So here’s a start – an online petition against Bill 78. I know I spoke about the inadequacies of “online activism” earlier – but it’s an easy start, I won’t argue with that.
Posted by RK on May 19, 2012
[This post is written by a friend and colleague in the law faculty, David Groves. We attended a conference this week called "Crime & the Law: The Future of Justice in Canada" hosted by the McGill Institute for the Study of Canada as student bloggers. This is his recap of the second day of the conference.]
The theme of the day was the recently passed Bill C-10, or the “Safe Streets and Communities Act”. It was, to put it mildly, not well-received. In a panel on sentencing, Howard Sapers, the Correctional Investigator of Canada, stated that “it’s hard to imagine a society realizing its potential by increasingly caging more of its citizens.” Senator James Cowan decried the “vending machine”-logic that lies behind mandatory minimums. Professor Carrie Rentschler of McGill argued that both the content of the Harper crime agenda and its rhetoric closely mirror the now widely condemned “tough on crime” legislation of the 60s and 70s in the United States. After all this, conference organiser Professor Will Straw joked that he tried to get more people to come speak who actually supported C-10, but couldn’t find any.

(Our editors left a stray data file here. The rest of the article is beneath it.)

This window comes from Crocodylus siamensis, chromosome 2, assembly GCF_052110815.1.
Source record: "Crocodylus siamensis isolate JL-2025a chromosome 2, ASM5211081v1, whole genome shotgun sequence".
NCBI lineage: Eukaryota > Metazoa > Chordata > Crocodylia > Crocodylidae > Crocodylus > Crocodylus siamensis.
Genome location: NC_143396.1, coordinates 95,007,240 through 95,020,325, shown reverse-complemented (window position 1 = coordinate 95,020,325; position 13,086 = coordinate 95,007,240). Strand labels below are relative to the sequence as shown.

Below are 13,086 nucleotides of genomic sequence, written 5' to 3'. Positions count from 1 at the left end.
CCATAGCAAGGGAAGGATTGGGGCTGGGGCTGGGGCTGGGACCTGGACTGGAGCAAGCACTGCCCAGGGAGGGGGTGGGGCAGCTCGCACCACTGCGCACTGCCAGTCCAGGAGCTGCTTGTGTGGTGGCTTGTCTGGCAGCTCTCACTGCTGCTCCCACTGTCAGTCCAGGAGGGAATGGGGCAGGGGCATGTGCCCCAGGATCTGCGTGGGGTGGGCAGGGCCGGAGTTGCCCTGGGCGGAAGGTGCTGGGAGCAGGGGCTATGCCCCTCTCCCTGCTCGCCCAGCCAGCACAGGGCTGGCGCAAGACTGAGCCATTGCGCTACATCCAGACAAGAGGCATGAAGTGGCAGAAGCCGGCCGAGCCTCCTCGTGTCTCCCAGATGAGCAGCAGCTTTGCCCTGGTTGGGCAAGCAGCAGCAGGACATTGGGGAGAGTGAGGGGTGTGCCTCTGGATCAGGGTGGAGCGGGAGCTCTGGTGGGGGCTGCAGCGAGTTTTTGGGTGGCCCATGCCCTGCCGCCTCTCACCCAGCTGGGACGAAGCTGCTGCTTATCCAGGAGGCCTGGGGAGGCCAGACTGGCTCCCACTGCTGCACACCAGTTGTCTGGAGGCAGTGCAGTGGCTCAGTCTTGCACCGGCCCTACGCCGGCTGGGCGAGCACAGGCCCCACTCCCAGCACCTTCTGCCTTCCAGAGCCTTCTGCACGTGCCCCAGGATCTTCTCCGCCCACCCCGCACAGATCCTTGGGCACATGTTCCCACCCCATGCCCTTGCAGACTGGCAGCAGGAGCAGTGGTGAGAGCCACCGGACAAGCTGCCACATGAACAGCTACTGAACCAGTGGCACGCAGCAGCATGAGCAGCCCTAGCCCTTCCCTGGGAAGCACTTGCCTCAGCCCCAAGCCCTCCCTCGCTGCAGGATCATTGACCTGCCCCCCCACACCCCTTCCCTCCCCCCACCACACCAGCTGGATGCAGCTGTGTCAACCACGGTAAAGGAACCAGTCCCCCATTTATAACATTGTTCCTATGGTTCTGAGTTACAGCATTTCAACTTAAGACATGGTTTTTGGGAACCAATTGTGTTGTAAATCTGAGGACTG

Along these lines, the biggest news of the conference came from Québec Justice Minister Jean-Marc Fournier, who suggested that, regardless of the content of C-10, Québec will follow “its own model” of criminal justice. He stressed the need for flexibility, for discretion among judges, and for sentencing that is as rehabilitative as possible. Coming not long after a televised speech by Justice Minister Rob Nicholson, who insisted that the Harper government was “improving and streamlining the criminal justice system”, Fournier attacked C-10 for its “guichet automatique” (ATM) approach to sentencing (similar to Sen. Cowan’s remarks), and concluded that the Québec government will push strongly for amendments to the recently passed legislation.
It will be interesting to see, in the coming months, how a battle between Québec and the federal government over criminal justice will play out. Fournier tried to strike a respectful tone, but a clash is inevitable if the province chooses not to enforce aspects of federal legislation. Fournier also stated that Ottawa must assume the costs of implementing the bill. The Harper government has stated a willingness to cover some, but not all, of this increased burden. Footing the bill will be another source of tension in the near future.